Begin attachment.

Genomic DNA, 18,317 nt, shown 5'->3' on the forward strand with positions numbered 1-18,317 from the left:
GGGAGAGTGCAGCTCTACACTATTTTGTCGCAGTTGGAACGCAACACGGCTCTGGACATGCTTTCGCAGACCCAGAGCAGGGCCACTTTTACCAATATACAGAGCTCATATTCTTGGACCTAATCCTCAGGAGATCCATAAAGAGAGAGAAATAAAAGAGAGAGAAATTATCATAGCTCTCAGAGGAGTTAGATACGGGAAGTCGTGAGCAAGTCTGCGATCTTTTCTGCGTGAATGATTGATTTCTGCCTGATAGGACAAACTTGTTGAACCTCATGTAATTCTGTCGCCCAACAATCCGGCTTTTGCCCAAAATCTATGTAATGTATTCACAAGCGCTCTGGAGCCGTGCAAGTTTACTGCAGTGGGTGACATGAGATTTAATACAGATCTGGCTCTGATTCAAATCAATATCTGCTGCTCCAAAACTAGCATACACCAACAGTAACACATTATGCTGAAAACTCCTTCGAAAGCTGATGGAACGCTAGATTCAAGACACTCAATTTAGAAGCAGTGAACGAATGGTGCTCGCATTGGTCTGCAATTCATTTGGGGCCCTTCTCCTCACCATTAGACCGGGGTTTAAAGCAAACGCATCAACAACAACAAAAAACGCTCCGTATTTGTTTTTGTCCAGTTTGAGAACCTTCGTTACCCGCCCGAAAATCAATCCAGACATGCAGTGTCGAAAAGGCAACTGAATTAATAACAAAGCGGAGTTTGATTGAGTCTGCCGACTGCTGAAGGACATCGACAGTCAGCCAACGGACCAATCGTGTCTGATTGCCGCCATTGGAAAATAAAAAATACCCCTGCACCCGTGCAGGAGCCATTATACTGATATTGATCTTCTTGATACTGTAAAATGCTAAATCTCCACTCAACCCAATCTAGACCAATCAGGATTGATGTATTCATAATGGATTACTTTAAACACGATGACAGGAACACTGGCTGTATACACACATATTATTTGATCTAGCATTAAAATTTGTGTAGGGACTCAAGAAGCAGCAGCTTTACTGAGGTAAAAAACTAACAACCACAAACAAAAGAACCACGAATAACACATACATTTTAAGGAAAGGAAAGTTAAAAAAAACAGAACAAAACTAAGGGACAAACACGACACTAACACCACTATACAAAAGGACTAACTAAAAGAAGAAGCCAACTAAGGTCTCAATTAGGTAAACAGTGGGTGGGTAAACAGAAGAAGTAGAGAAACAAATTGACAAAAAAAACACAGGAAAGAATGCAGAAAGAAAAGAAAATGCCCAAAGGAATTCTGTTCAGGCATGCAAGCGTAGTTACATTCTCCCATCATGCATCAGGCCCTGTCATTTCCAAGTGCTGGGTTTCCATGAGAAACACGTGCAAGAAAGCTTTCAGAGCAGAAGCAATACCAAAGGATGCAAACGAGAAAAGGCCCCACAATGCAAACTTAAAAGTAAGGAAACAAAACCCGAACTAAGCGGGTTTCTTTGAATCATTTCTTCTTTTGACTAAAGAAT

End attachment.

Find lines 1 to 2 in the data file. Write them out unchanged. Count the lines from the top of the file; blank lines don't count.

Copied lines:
Genomic DNA, 18,317 nt, shown 5'->3' on the forward strand with positions numbered 1-18,317 from the left:
GGGAGAGTGCAGCTCTACACTATTTTGTCGCAGTTGGAACGCAACACGGCTCTGGACATGCTTTCGCAGACCCAGAGCAGGGCCACTTTTACCAATATACAGAGCTCATATTCTTGGACCTAATCCTCAGGAGATCCATAAAGAGAGAGAAATAAAAGAGAGAGAAATTATCATAGCTCTCAGAGGAGTTAGATACGGGAAGTCGTGAGCAAGTCTGCGATCTTTTCTGCGTGAATGATTGATTTCTGCCTGATAGGACAAACTTGTTGAACCTCATGTAATTCTGTCGCCCAACAATCCGGCTTTTGCCCAAAATCTATGTAATGTATTCACAAGCGCTCTGGAGCCGTGCAAGTTTACTGCAGTGGGTGACATGAGATTTAATACAGATCTGGCTCTGATTCAAATCAATATCTGCTGCTCCAAAACTAGCATACACCAACAGTAACACATTATGCTGAAAACTCCTTCGAAAGCTGATGGAACGCTAGATTCAAGACACTCAATTTAGAAGCAGTGAACGAATGGTGCTCGCATTGGTCTGCAATTCATTTGGGGCCCTTCTCCTCACCATTAGACCGGGGTTTAAAGCAAACGCATCAACAACAACAAAAAACGCTCCGTATTTGTTTTTGTCCAGTTTGAGAACCTTCGTTACCCGCCCGAAAATCAATCCAGACATGCAGTGTCGAAAAGGCAACTGAATTAATAACAAAGCGGAGTTTGATTGAGTCTGCCGACTGCTGAAGGACATCGACAGTCAGCCAACGGACCAATCGTGTCTGATTGCCGCCATTGGAAAATAAAAAATACCCCTGCACCCGTGCAGGAGCCATTATACTGATATTGATCTTCTTGATACTGTAAAATGCTAAATCTCCACTCAACCCAATCTAGACCAATCAGGATTGATGTATTCATAATGGATTACTTTAAACACGATGACAGGAACACTGGCTGTATACACACATATTATTTGATCTAGCATTAAAATTTGTGTAGGGACTCAAGAAGCAGCAGCTTTACTGAGGTAAAAAACTAACAACCACAAACAAAAGAACCACGAATAACACATACATTTTAAGGAAAGGAAAGTTAAAAAAAACAGAACAAAACTAAGGGACAAACACGACACTAACACCACTATACAAAAGGACTAACTAAAAGAAGAAGCCAACTAAGGTCTCAATTAGGTAAACAGTGGGTGGGTAAACAGAAGAAGTAGAGAAACAAATTGACAAAAAAAACACAGGAAAGAATGCAGAAAGAAAAGAAAATGCCCAAAGGAATTCTGTTCAGGCATGCAAGCGTAGTTACATTCTCCCATCATGCATCAGGCCCTGTCATTTCCAAGTGCTGGGTTTCCATGAGAAACACGTGCAAGAAAGCTTTCAGAGCAGAAGCAATACCAAAGGATGCAAACGAGAAAAGGCCCCACAATGCAAACTTAAAAGTAAGGAAACAAAACCCGAACTAAGCGGGTTTCTTTGAATCATTTCTTCTTTTGACTAAAGAAT